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March 31, 2010


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Glenn, about your first screening of Colossal Youth - I had a very similar experience when it played last year(?) at MOMA. I was hungry, it was late, and although I wanted to leave about an hour in, I stuck it out (mostly because I was with friends and had to save face), and was pretty damn miserable by the end. And to top it off, someone stole my umbrella during the show - some member, that is, of a probably 30-person audience of what one would assume would be serious cinephiles, not dirty rotten thieves.

Anyway, although I bickered w/ my companions about the film, certain images have stuck with me since then, and I knew I would have to watch it again under better conditions. It's good to see it's available, along with others.

Jason M.

Alright, Glenn, you just shamed a silent Costa fan into commenting here. (Love the MoC Pialat DVDs as well, but haven't yet seen 'Sous le Soleil du Satan', so no comments there).

Seen Colossal Youth three times now, and saw the other Costa films at the Anthology retro a few years back, and the still of Ventura that you used above made me re-realize how much I love this film. There's been a lot of talk about the difficulty of Colossal Youth (and it is a challenging film, not going to argue otherwise), but it seems that relatively little has been said regarding the film's beauty. I'm sure this will sound a bit odd, but almost every time I've seen an image from Colossal Youth over the past few years, my heart has quickened a bit at the gorgeous light and compositions, and while that happens occasionally with some of my favorite films, I've never experienced that with anything shot on DV. Costa's amazing eye for light and shadow in this movie (though frankly, there's been plenty of evidence of this since 'O Sangue') is almost unparalleled in contemporary films.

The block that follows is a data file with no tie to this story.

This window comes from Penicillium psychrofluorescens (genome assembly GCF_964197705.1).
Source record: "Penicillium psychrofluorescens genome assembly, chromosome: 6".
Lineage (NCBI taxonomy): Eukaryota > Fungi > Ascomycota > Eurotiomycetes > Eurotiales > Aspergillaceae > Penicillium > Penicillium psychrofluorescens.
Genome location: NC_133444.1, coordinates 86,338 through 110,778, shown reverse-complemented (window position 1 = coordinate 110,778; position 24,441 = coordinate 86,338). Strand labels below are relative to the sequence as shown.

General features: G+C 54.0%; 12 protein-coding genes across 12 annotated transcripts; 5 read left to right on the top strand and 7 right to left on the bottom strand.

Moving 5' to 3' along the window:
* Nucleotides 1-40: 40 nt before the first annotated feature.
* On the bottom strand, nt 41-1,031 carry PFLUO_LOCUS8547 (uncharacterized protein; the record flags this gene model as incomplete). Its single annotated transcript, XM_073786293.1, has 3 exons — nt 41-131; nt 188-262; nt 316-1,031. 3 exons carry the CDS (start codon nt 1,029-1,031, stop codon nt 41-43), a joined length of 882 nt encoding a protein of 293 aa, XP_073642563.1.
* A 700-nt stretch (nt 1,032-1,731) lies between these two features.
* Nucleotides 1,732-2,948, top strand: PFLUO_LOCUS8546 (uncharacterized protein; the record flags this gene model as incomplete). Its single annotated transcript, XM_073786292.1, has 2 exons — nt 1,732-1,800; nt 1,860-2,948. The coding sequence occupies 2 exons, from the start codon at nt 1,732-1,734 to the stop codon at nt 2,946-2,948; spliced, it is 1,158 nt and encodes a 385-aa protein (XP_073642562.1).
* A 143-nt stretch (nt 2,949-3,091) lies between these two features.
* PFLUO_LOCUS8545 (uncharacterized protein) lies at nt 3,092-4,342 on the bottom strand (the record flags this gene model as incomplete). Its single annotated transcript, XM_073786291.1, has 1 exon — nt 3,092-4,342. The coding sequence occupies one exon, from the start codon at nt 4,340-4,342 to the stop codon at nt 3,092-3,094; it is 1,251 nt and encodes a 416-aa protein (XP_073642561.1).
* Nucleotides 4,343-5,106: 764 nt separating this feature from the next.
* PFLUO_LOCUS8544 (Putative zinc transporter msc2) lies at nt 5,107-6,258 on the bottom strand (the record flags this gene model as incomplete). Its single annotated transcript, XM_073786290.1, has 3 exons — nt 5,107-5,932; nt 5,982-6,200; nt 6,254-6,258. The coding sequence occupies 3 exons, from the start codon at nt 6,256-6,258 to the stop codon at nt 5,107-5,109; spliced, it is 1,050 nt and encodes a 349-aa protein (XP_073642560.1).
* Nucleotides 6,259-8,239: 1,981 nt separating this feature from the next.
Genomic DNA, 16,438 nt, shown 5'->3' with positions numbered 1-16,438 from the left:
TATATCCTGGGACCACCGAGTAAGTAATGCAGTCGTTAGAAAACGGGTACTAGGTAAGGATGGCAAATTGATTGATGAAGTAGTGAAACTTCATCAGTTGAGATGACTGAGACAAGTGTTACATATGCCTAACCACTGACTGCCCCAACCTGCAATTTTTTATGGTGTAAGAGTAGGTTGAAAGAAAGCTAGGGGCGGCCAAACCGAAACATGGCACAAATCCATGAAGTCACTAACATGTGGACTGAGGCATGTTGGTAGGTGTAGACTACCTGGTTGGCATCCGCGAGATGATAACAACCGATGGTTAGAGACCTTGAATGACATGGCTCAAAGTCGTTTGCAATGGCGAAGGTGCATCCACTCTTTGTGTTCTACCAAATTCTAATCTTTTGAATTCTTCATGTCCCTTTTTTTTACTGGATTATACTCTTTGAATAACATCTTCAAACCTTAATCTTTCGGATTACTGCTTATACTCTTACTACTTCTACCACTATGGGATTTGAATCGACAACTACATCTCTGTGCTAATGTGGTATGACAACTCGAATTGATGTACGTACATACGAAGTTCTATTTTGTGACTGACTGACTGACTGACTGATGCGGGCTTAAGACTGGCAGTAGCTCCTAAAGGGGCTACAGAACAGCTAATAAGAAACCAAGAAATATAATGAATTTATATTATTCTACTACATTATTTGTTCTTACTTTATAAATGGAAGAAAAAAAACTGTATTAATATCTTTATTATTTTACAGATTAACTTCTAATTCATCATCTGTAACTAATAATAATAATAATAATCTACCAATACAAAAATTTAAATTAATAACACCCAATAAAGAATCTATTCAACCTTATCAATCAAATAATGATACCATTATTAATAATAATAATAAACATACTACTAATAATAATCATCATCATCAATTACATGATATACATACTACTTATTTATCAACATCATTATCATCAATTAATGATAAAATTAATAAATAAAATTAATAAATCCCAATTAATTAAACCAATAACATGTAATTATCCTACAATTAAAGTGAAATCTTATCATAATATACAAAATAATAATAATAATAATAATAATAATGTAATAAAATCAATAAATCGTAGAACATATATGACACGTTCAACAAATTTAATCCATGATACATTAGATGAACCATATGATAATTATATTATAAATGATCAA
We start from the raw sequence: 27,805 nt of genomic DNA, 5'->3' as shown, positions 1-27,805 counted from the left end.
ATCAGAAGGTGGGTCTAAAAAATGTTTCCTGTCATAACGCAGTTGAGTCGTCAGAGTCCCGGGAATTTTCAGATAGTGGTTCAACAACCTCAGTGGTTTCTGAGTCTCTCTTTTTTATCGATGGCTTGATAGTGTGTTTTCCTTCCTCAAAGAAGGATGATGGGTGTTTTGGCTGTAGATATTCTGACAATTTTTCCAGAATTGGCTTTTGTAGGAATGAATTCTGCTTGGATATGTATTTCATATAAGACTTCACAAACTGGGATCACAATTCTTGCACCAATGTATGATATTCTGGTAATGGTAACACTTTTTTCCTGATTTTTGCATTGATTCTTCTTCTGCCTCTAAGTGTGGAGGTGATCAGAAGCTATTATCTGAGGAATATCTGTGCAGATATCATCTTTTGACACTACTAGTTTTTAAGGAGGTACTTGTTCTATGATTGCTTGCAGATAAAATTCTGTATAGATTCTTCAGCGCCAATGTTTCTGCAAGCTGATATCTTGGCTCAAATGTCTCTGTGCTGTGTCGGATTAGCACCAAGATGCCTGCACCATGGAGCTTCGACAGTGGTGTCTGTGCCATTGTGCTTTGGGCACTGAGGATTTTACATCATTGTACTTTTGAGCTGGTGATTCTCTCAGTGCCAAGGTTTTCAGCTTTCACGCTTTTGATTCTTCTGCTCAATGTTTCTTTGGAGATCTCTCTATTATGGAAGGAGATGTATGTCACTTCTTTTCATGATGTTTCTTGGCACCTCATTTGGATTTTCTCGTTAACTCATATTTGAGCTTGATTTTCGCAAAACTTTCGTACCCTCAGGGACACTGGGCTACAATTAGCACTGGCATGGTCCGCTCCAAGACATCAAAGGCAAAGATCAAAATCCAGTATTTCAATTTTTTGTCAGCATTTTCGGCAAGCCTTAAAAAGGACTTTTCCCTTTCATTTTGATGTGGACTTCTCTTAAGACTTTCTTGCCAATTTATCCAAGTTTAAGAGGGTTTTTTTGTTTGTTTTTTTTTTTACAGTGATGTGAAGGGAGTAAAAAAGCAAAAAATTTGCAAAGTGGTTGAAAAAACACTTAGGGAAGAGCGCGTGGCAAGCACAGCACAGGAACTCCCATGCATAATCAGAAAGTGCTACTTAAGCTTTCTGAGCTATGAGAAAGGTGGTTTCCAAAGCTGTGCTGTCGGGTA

Also, 'Where Does Your Hidden Smile Lie?' might be the best film ever made about the craft of film editing, and with the passing of Danièle Huillet, the final shot has a real emotional kick to it. Certainly one of the great films about filmmaking.

Matt Prigge

God, not to nitpick, but I'm pretty/very sure the version of Wire's "Lowdown" played during Ossos is the one on Pink Flag, not a live version. I could check with the dub I have, but I'm really, very sure.


...and then I keep reading and you say the film plays both versions. Oi. DISREGARD. Point, ultimately, being that Wire is even better than the show The Wire.

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